But there is a solution. McDonald's. Yes, that bastion of fast food is offering the perfect breakfast on the go. Porridge. We all know we should have a filling breakfast of slow-release carbohydrates that will keep us going until lunch. Well, this is it. It costs 95p, it will fill you up and it's low in fat, low in sugar and a good source of fibre. And you also get to have that extra 10 minutes in bed.




Calories: 775

Bacon, eggs, mushrooms, tomatoes, baked beans, toast and sausage with tea or coffee.

If you can get the bacon grilled and the eggs poached then this isn't all bad. You shouldn't do it every day but as a treat, why not? If you have everything listed above you will also have three of the five recommended fruit and veg portions for the day, particularly if you have a glass of orange juice on the side.



Calories: 300

If you ask for the bacon to be grilled and make sure it is lean back bacon between two slices of wholemeal bread, then you won't go far wrong. Add a slug of ketchup, which will give you a good dose of lycopene (an antioxidant found in tomatoes and processed tomato products which may help prevent prostate cancer and other forms of cancer as well as heart disease), and you will have had a tasty, nutritious and filling breakfast.




Free-range egg mayonnaise, bacon, ketchup, tomatoes, cress and seasoning on granary bread.

Calories per pack: 608

Fat: 35g

This is two breakfasts' worth of calories, and it will certainly keep you going until lunchtime. But it's also half the recommended fat allowance of 70g for women for the whole day. The granary bread and slices of tomato do give it some plus points but the mayonnaise is just adding empty calories.



A rhubarb compote topped with light Greek yoghurt and granola.

Calories per pack: 363

Fat: 15.1g

A much healthier option, although it may not keep you going until midday. If you need something mid-morning, try a piece of fruit or something carbohydrate-based such as a dried-fruit scone.




Calories: 544

Fat: 24.1g, of which saturates, 10.1g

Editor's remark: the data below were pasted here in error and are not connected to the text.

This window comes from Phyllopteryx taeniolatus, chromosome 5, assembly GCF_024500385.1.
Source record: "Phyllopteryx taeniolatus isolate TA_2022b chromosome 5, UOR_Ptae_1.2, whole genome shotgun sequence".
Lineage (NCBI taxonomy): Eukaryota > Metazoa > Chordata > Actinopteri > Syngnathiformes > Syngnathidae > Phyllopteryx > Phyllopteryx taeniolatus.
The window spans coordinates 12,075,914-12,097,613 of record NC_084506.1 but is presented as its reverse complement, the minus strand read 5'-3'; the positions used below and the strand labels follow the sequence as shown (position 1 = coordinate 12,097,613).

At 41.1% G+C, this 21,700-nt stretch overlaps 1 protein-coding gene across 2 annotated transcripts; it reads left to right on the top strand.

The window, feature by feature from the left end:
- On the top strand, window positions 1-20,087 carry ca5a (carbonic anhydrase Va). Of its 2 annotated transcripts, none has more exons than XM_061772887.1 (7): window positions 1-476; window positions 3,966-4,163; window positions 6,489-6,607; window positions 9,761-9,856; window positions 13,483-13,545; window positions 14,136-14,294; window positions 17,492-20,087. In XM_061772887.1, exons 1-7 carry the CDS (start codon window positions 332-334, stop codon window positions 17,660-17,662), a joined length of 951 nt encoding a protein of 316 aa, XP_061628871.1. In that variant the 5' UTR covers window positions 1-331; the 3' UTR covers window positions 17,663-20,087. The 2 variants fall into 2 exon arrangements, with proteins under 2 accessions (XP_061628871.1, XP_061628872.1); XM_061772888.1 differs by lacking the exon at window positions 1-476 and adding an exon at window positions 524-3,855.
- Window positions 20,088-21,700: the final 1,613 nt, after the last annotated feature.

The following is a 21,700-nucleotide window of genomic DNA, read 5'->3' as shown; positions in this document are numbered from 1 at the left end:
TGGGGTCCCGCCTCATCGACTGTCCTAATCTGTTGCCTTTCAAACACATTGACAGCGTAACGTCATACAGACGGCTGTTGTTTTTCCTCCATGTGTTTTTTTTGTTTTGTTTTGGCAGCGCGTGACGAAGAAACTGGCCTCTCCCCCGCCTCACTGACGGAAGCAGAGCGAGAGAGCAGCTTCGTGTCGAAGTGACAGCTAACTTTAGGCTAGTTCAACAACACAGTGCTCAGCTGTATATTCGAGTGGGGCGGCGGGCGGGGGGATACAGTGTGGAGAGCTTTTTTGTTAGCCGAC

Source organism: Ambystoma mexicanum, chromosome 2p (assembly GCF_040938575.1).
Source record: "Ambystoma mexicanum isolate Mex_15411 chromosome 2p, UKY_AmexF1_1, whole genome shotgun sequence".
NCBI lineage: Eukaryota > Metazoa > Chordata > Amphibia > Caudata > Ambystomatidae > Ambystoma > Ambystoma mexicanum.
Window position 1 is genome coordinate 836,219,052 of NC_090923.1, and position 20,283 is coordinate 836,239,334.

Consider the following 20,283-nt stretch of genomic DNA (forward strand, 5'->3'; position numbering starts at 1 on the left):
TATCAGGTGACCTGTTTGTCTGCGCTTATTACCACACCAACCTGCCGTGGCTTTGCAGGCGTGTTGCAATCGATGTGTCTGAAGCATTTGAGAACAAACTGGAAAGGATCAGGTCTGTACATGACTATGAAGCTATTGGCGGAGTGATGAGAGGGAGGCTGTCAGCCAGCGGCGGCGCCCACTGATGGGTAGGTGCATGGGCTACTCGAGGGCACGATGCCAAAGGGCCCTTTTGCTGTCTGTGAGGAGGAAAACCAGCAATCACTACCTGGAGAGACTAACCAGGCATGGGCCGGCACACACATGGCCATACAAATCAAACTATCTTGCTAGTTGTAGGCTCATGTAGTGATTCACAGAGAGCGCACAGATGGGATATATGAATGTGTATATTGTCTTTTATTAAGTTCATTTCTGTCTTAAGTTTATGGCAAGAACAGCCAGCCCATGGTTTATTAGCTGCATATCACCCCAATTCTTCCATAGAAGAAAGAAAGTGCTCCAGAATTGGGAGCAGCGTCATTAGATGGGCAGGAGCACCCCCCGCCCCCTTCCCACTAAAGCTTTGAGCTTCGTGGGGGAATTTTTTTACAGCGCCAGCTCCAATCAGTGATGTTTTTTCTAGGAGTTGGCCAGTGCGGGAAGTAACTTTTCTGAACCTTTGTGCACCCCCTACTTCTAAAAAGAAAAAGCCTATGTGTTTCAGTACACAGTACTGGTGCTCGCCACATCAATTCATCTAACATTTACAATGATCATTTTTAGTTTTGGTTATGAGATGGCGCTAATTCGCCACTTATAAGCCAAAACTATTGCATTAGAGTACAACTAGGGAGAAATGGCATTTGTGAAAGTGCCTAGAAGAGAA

Bagels aren't too bad and the cheese will give you protein to fill you up, but this is very high in calories and saturated fat. There isn't much fibre, either.



Calories: 246

Fat: 5.4g, of which saturates, 2.4g

Not only is this possibly the cheapest breakfast you can have on the run but it's also reckoned to be the best. You can have it with sugar and jam or one without the other. Oats are complex carbs and provide a slow release of energy, making you feel full for longer and therefore less likely to snack.




Calories per bar: 112

Fat: 4g

You can tell from the calories that this isn't going to fill you up. If you really think you might be about to fall over with hunger, then this will just about tide you over until you can get to the office canteen, but it's not enough to count as breakfast.


£1.56 for a box of six

Calories: 120

Fat: 3.1g

Again, this won't carry you far, although it does at least have some protein in the form of yoghurt, and there is a nod in the direction of fruit. Having said that, if you have a proper breakfast and need a snack mid-morning then you could have one of these - just make sure it's not replacing a full meal.




Sultanas, raisins, bran, apricots, sunflower seeds, pine nuts, walnuts, honey, cinnamon, brown sugar and a little vanilla.

Calories: 519

Fat: 29.4g

The problem with this is that while it packs in the calories and does include some healthy ingredients such as nuts and seeds, it's unlikely to keep you going all morning, which means that you will be piling on the calories if you eat again at 11am. It's fine to have this once a week but don't do it every day.



Apple, melon, pineapple, orange, grapes

Calories: 101

Fat: 0.2g

This will provide you with natural sugars and some fibre, but again you are likely to need more than this to sustain you through the morning. It's a good start to the day and means you can have a sensible carbohydrate-based snack later in the morning without overdoing the calories.